Autism & Healthcare Reform – The Twitter Event for the Obama-Biden Transition Team: http://mblog.lib.umich.edu/etechlib/archives/2009/01/autism_healthca.html
Because the organizer of the autism event (@TannersDad) describes himself as a “paper and pencil” kind of guy, and because after several nudges no one else volunteered, and because I believed it was important, I ended up being kind of behind the scenes tech support to try to archive the tweets for the event (with help from @ajturner). I finished up everything for them on January 2nd.
In between, there were two more events, both in Second Life. The first one was held on December 29th in Port Spinoza, coordinated by Siri Vita (one of my neighbors in SL), and was an open general meeting about healthcare reform without a specific target audience. The event was held primarily in voice (audio over the internet within Second Life) and was videotaped. There is actaully going to be a really wonderful video of the event for the Obama Transition Team, which I will share when it becomes available.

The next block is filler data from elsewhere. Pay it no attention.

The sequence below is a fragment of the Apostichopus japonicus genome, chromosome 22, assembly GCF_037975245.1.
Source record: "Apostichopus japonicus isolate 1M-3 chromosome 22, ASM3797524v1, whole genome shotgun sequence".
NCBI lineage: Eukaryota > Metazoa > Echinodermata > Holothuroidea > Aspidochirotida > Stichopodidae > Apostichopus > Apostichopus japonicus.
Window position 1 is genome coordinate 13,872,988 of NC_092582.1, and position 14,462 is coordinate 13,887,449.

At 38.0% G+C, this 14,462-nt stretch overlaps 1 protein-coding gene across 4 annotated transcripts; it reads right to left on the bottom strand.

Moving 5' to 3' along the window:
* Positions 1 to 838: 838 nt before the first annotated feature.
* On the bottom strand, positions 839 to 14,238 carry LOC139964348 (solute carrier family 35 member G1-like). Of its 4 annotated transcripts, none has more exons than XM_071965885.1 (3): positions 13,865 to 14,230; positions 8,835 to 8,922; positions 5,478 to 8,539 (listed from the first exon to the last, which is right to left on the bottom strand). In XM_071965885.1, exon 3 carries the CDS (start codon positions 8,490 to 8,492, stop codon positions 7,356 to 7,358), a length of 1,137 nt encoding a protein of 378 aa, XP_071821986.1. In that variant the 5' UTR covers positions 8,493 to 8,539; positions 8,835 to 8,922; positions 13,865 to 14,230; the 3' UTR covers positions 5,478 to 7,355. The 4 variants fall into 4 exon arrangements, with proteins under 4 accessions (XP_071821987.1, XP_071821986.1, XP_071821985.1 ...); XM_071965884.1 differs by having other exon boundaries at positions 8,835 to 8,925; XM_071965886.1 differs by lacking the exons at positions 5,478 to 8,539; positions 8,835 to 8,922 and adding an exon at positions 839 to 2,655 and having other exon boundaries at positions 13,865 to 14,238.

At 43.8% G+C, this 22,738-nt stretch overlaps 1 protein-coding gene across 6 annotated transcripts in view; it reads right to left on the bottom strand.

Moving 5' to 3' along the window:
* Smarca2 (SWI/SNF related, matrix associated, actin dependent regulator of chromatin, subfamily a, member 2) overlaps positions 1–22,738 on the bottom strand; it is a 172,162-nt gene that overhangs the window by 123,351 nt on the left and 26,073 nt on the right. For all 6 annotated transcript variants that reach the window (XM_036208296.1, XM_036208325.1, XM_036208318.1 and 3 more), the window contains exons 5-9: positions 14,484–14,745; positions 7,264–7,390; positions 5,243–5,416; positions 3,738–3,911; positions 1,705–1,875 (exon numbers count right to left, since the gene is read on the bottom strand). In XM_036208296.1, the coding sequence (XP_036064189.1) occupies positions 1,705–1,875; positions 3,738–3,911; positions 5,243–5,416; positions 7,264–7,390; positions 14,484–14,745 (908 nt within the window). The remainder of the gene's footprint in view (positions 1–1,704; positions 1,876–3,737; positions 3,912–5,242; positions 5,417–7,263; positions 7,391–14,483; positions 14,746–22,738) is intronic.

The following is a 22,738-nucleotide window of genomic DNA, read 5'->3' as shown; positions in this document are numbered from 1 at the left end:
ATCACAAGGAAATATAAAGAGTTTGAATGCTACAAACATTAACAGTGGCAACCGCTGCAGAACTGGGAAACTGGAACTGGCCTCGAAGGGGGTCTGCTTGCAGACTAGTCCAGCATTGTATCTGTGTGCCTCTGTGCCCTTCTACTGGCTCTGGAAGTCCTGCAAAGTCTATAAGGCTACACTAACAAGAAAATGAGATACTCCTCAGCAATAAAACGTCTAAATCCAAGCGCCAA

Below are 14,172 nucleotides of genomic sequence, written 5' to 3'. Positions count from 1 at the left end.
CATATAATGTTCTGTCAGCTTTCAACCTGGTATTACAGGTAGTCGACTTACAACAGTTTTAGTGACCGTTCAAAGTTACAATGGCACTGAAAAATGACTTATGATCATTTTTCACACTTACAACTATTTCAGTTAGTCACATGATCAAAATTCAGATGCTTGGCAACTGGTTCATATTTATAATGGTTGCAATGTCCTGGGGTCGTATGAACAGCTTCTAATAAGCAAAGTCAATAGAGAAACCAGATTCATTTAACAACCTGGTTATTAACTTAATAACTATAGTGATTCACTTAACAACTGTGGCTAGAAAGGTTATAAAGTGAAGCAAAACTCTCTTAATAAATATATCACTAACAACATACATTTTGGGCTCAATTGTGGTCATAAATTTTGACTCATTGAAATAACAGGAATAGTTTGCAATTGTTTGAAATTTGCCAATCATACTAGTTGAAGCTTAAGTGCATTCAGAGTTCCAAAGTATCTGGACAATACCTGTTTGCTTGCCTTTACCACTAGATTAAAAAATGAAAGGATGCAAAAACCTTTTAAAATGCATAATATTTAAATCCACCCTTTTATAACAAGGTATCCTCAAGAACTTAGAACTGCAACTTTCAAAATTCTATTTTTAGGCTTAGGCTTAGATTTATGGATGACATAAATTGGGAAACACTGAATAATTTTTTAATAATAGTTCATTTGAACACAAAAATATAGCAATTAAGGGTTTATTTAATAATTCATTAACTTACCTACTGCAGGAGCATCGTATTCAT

For that event, I helped out by offering voice-to-chat transcription in order to make the even more accessible to people with disabilities, and Cotton Thorne (another neighbor) did the reverse — read chat comments into the voice record for the event. This made it possible for people with a blend of sensory abilities to be able to attend as full participants and still have a complete record of the event. To make it even more fun, there were a lot of Justice League members who attended. After all, they work hard to help keep life smooth for people, both in fiction and in Second Life, and like all good hearted people are well aware of the importance of health and healthcare in making a good life possible. (My son was really excited to see the Green Lantern there, who shared with us that he has heard there will be a live-action Green Lantern movie coming out in the next 3 years.) They were back in for the final closeup shots for the video on Sunday for a couple hours, just for color, with the original event having lasted well over two hours. I was glad the Sunday event was in the afternoon, since the first SL Obama event was timed for the West Coast crowd, making it after 1am before I was able to go to bed.